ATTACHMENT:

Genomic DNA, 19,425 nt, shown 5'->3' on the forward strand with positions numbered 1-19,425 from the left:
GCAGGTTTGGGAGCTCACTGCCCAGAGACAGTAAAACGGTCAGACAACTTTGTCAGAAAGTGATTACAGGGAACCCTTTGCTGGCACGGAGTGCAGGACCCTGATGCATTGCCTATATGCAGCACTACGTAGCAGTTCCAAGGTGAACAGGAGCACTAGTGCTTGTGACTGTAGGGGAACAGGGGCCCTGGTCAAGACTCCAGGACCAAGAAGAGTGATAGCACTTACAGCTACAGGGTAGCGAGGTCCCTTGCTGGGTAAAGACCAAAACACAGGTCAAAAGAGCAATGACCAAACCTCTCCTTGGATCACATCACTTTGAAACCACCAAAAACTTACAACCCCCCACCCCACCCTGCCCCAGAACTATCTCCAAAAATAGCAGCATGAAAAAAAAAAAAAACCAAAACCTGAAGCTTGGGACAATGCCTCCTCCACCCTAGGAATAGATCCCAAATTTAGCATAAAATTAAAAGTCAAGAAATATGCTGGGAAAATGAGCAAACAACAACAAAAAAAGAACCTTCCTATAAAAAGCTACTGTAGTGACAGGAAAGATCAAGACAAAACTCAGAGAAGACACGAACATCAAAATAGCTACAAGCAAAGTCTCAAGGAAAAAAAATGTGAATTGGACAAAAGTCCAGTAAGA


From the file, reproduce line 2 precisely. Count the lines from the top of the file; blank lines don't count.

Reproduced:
GCAGGTTTGGGAGCTCACTGCCCAGAGACAGTAAAACGGTCAGACAACTTTGTCAGAAAGTGATTACAGGGAACCCTTTGCTGGCACGGAGTGCAGGACCCTGATGCATTGCCTATATGCAGCACTACGTAGCAGTTCCAAGGTGAACAGGAGCACTAGTGCTTGTGACTGTAGGGGAACAGGGGCCCTGGTCAAGACTCCAGGACCAAGAAGAGTGATAGCACTTACAGCTACAGGGTAGCGAGGTCCCTTGCTGGGTAAAGACCAAAACACAGGTCAAAAGAGCAATGACCAAACCTCTCCTTGGATCACATCACTTTGAAACCACCAAAAACTTACAACCCCCCACCCCACCCTGCCCCAGAACTATCTCCAAAAATAGCAGCATGAAAAAAAAAAAAAACCAAAACCTGAAGCTTGGGACAATGCCTCCTCCACCCTAGGAATAGATCCCAAATTTAGCATAAAATTAAAAGTCAAGAAATATGCTGGGAAAATGAGCAAACAACAACAAAAAAAGAACCTTCCTATAAAAAGCTACTGTAGTGACAGGAAAGATCAAGACAAAACTCAGAGAAGACACGAACATCAAAATAGCTACAAGCAAAGTCTCAAGGAAAAAAAATGTGAATTGGACAAAAGTCCAGTAAGA